Intro I have made eggplant rollups before, many times, with various fillings, but this time I was determined to make it authentically Georgian. Georgia is a great place on Earth, one of the former Soviet republic, known to us, former soviets, as the most hospitable and lavish among all republics, rich in its ancient culinary and wine consuming traditions. In Ukraine, Georgian cuisine was always ranked extremely high because of its herbacious, spicy and exotic flavors: large amount of spices and herbs are the most distinctive feature of Georgian food. Now, after years of learning and cooking all-over-the-world recipes, I can tell that Georgian cuisine is some kind of fusion of Middle-Eastern and Mediterranean cuisines with its own special unspeakable Georgian charm that we all, "soviets", love.
Getting back to our eggplant rollups... Scrolling through numerious blogs of native Georgian home cooks (in Russian language), I discovered the recipe of that special walnut filling used in many authentic Georgian dishes. Great eggplant dishes with nutty filling that I enjoyed many years ago in my previous life, bubbled up in my mind and I dicided to make these eggplant rollups.
And hey, this is not the end of "Georgian road" for me - I know that I'll put my hand on other distinct Georgian dishes - they are lovely and I can't wait to try them out.
Besides being tasty, it is ... - healthy - dah... - it's a great hor's doeuvre food - very original, one of a kind appetizer
This recipe does not have much "spicy spice" in it but it has an enormous amount of layered flavors of a perfect combination of herbs, spices and garlic. Relatively bland taste of eggplant taken up at a sky-high level with that very special herby-ness and distinctive flavor of a walnut filling. Texture is soft, buttery and delicate, with a tiny graininess of ground walnuts. It's a pleasure on a plate!
How to Serve
Serve it at room temperature or cold. It will keep in your fridge for a several days.
Eggplant Walnut Rollups
2 medium-small eggplants, sliced along into 1/4" slices
olive oil for frying
2 cups raw walnuts
5 garlic cloves
1 tsp dry fenugreek seeds(ground) or dry fenugreek
1 tsp ground coriander seeds (preferably homemade : dry roasted and then ground)
1 tsp ground red chili pepper
2 tbs wine vinegar
1 cup (or more) boiling hot water
1 cup fresh cilantro, chopped
dash of salt to taste
- In a non-stick skillet with a 1 or 2 tbs of olive oil, fry eggplant slices on both sides until golden-brown and completely cooked (poked with a fork at the stem-side edge, they have to be soft). To speed up the process use 2 skillets at a time.
- When all eggplant pieces are cook, let them cool down. Meanwhile prepare walnut filling - process walnuts with a garlic, ground fenugreek, ground coriander and red chili pepper into medium-course mixture.
- Transfer ground walnut mixture into a bowl, add boiling water and mix walnut mix nicely. Add more water if needed - you have to get medium-thick, a little runny somewhat grainy paste (note that it will thicken when cooled down). Let it cool down for 10-15 minutes - walnuts will swell and boost its flavor. Then add some salt, wine vinegar and chopped cilantro.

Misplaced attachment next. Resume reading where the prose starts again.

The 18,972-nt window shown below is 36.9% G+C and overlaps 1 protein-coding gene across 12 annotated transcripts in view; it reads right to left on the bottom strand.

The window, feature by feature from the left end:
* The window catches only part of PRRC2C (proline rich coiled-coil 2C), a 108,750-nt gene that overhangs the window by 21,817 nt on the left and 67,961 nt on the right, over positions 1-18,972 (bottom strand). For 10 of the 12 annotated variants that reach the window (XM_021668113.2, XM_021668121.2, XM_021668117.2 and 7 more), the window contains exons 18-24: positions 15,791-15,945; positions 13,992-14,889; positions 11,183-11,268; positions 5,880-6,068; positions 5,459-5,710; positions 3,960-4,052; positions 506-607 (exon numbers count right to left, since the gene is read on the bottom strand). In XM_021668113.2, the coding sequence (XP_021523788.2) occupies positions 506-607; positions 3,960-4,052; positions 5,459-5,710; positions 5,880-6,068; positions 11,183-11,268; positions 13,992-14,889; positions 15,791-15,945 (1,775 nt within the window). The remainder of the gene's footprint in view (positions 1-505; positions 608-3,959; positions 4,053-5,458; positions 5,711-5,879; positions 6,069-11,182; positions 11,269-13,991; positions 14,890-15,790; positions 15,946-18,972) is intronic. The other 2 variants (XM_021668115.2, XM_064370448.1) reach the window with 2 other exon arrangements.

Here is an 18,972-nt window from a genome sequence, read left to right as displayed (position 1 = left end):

- When both, eggplant pieces and filling, are cool, start rolling up - spread about 1 tsp of filling on a eggplant slice (stay away from the edges for a neat rollups) and roll eggplant up.
- Place rollups on a plate, sprinkle with some cilantro and red chili pepper and serve. Enjoy!
I'm still a bit clumsy using chopsticks for cooking but I see them as much more esthetic, convenient tool for this specific task of frying eggplant slices than any other kitchen utensils.
It looks a little runny but it will become thicker shortly (see shot below)
- When frying eggplant, it may seem to you that there is not enough oil - don't be tempted to add more oil - just turn heat lower not to burn them and let them dry-cook to let it cook through. Flip over, give it a tiny splash of oil and cook this side in a same manner. This way you won't end up with an overly oily eggplant. You may also bake it in an oven if you wish - this would be the safe way for not-oily eggplant.
- You may try different variations of spices and herbs for a walnut filling. But to get that unique Georgian taste you have to have this exact combination. I have to admin that instead of fenugreek and coriander seeds I used russian-store-bought, ready-to-go spice mix called "khmeli-sooneli". Besides fenugreek and coriander this spice has "imeretin saffron" in it which is, in fact, crushed marigold petals. I hope this "imeretin saffron" won't make a huge difference for you. Just taste your walnut filling - if you are still not happy with it, try adding cumin powder, it will deviate it from the authentic Georgian walnut filing but will surely update a taste.
- To simplify the process (and I also do not fill it's nesessary) I do not salt, wait and pat dry eggplan pieces prior to frying them as many sources recommend. But if you think it's nesessary... Happy cooking!